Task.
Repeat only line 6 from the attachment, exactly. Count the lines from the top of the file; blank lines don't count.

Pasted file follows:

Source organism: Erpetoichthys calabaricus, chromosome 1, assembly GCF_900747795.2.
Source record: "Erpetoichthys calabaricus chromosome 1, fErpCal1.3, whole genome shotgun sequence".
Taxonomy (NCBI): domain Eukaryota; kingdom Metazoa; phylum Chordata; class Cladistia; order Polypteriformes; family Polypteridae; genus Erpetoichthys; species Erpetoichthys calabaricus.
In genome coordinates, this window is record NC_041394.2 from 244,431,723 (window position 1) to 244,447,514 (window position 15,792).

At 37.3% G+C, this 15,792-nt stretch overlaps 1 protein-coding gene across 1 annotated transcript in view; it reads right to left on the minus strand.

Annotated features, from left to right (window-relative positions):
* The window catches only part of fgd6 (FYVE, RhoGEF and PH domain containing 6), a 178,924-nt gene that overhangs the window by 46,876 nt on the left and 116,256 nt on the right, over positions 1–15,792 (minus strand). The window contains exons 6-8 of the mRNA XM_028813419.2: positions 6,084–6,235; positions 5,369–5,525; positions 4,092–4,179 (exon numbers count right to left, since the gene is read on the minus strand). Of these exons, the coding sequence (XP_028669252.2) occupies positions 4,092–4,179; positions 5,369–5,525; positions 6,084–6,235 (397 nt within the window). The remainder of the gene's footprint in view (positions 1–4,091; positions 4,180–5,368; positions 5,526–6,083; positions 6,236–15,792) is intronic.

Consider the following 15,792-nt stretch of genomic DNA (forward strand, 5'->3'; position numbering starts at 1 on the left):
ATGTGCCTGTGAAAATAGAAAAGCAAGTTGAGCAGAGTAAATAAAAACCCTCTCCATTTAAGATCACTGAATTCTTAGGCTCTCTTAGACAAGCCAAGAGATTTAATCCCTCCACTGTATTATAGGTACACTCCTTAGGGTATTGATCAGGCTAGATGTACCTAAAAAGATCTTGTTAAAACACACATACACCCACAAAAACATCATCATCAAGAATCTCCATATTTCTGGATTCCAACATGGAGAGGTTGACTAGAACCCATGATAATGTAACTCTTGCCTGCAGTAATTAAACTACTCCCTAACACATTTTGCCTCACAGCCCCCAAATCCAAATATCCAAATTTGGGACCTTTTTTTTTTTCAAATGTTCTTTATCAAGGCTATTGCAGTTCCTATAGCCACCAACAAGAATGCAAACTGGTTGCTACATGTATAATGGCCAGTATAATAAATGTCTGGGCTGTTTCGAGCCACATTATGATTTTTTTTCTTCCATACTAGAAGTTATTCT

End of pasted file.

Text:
Annotated features, from left to right (window-relative positions):